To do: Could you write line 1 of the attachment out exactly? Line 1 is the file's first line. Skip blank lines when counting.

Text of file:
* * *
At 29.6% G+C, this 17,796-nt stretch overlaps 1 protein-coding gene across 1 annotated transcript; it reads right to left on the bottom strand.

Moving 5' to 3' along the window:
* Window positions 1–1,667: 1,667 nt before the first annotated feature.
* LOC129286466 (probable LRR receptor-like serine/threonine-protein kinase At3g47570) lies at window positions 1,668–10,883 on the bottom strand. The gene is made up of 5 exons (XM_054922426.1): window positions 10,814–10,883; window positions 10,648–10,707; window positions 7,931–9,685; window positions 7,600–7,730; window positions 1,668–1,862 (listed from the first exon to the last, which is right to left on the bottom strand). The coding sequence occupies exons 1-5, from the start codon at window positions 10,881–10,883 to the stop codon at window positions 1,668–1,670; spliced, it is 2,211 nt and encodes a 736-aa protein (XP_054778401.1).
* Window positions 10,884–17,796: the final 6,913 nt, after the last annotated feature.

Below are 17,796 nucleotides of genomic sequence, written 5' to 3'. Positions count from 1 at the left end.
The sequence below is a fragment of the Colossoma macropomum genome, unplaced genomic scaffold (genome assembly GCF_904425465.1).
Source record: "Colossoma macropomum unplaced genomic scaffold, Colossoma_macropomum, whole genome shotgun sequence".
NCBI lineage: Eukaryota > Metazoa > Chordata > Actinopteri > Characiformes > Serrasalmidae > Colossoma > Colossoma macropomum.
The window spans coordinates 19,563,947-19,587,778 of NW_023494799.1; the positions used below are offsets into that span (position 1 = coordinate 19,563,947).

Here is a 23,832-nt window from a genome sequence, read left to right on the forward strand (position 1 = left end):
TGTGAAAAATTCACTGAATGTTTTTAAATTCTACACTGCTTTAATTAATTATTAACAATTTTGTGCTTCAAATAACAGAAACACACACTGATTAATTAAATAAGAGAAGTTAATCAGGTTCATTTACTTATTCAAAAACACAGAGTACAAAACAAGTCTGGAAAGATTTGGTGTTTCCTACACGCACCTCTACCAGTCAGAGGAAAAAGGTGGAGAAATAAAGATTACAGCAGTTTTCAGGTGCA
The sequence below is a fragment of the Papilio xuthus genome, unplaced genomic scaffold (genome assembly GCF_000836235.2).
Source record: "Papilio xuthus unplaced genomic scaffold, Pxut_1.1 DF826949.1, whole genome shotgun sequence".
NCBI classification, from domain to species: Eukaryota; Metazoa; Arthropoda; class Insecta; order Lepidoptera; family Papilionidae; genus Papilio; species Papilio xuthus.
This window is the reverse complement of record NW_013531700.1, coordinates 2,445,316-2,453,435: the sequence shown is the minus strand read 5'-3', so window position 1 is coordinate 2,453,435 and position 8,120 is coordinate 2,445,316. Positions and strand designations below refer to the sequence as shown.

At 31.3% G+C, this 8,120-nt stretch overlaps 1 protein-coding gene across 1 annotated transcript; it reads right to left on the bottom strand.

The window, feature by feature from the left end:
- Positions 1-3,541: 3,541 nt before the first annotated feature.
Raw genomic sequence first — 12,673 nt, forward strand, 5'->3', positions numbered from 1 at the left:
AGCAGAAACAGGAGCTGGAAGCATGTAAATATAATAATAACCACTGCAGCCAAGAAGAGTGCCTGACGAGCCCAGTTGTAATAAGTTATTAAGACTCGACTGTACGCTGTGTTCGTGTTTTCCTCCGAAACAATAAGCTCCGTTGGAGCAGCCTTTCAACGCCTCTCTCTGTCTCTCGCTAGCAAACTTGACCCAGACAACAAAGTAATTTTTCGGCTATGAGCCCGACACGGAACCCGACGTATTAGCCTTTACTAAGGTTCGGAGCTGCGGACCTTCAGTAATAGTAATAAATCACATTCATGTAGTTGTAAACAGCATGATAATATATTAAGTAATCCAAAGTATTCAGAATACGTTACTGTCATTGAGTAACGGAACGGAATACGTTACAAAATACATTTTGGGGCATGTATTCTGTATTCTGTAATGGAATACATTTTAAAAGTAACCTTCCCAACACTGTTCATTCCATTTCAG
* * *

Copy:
At 29.6% G+C, this 17,796-nt stretch overlaps 1 protein-coding gene across 1 annotated transcript; it reads right to left on the bottom strand.